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Employment

Donna Eyman: Poor Timing for Workers’ Comp Rate Increases

California carriers submit their proposals for higher premiums effective July 1

In the past two months, a few California workers’ compensation carriers have submitted their proposed rate increases for July 1. It is unfortunate that the workers’ compensation industry, after six years of dramatically declining premiums, filed for increases at a time that couldn’t be worse for California businesses because of the economic conditions.

Donna Eyman
Donna Eyman

The 23.7 percent recommended increase by the Workers’ Compensation Insurance Rating Bureau is not a fixed increase that will be adopted by individual insurance companies. So far, Employer’s Direct Insurance Company out of Agoura Hills (not Employer’s Comp) filed a huge 33.9 percent increase in its rates after incurring $60.9 million in underwriting losses in 2008 and $6.6 million in the first quarter of 2009.

Zenith Insurance in Woodland Hills is asking for only a 4 percent increase. State Fund’s rates for July 1 show a 15 percent average increase, but some classification codes are up 30 percent to 35 percent while other codes are going up only slightly.

Cypress and Oak River posted a 10.3 percent increase. Netherlands and Peerless proposed a 10 percent increase. Each carrier still calculates final rates with debits, credits and experience modification factors that create a more individualized approach to rating a particular business.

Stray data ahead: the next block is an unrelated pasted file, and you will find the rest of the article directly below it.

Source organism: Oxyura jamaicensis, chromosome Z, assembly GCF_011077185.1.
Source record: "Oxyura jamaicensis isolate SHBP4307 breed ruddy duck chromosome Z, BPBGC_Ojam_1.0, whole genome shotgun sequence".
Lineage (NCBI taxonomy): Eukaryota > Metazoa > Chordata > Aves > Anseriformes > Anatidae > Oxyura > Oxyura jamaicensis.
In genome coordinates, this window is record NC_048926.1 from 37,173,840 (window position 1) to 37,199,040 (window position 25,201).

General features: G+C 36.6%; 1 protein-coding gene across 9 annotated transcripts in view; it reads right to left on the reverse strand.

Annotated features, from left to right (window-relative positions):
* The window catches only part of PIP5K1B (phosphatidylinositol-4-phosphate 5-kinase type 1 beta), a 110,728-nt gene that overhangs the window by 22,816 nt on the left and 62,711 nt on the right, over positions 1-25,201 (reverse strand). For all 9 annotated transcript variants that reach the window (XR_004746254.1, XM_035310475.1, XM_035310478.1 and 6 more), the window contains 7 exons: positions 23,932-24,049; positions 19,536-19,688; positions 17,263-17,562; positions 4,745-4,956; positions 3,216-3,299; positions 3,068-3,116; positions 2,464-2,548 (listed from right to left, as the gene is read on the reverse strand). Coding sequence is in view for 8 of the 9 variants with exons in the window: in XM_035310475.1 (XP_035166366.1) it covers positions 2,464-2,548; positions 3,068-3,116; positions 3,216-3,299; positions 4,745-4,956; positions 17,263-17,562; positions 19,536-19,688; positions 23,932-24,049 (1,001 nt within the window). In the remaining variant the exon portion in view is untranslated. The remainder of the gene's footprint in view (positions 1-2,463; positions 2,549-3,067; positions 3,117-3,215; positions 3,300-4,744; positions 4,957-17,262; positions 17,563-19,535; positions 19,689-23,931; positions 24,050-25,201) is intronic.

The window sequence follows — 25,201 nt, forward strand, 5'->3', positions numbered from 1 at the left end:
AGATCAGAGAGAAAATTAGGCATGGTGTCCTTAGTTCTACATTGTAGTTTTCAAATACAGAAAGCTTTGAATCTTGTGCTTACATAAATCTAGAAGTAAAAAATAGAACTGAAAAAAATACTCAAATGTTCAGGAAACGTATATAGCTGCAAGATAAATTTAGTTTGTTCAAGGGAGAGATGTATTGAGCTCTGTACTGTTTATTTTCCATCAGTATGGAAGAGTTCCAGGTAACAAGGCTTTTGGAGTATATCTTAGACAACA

In just a couple more weeks, all firms with a July 1 expiration date will know the exact impact of the increases. While rates are mostly going up, it will not equate to an across-the-board dramatic increase for all California businesses.

The historical perspective on workers’ compensation pricing is interesting but still doesn’t help businesses deal with higher prices right now. Currently, California employers pay an average of $2.25 per $100 of payroll compared with 2003. Six years ago, the average rate per $100 was $6.45. So, while rates have come down an average of 65 percent in six years, businesses were mostly thriving then and the higher rates were easier to handle for most firms.

Many business owners rightfully ask, “How can the workers’ comp industry even think of raising rates in California at a time like this?” The answer lies in the loss ratios and balance sheets of the insurance companies. While many assume that insurance companies make huge profits, the balance sheets this past year show different results.

Many may remember the last insurance cycle about a decade ago in California when many workers’ comp carriers went belly up because their pricing became too low compared with expense factors. Some either went under entirely or were purchased by other larger companies for survival. Simply put, some of those carriers will face insolvency if the bleeding continues. Others will survive with smaller increases, and as history shows, the insurance industry can be as cyclical and volatile as real estate and the stock market.

Nevertheless, purchasing workers’ compensation coverage is not an option but a requirement, which makes this poorly timed industry increase particularly frustrating for anyone running a business in California.

— Donna Eyman represents Eyman Parker Insurance Brokers Inc. and James G. Parker Insurance Associates Inc.

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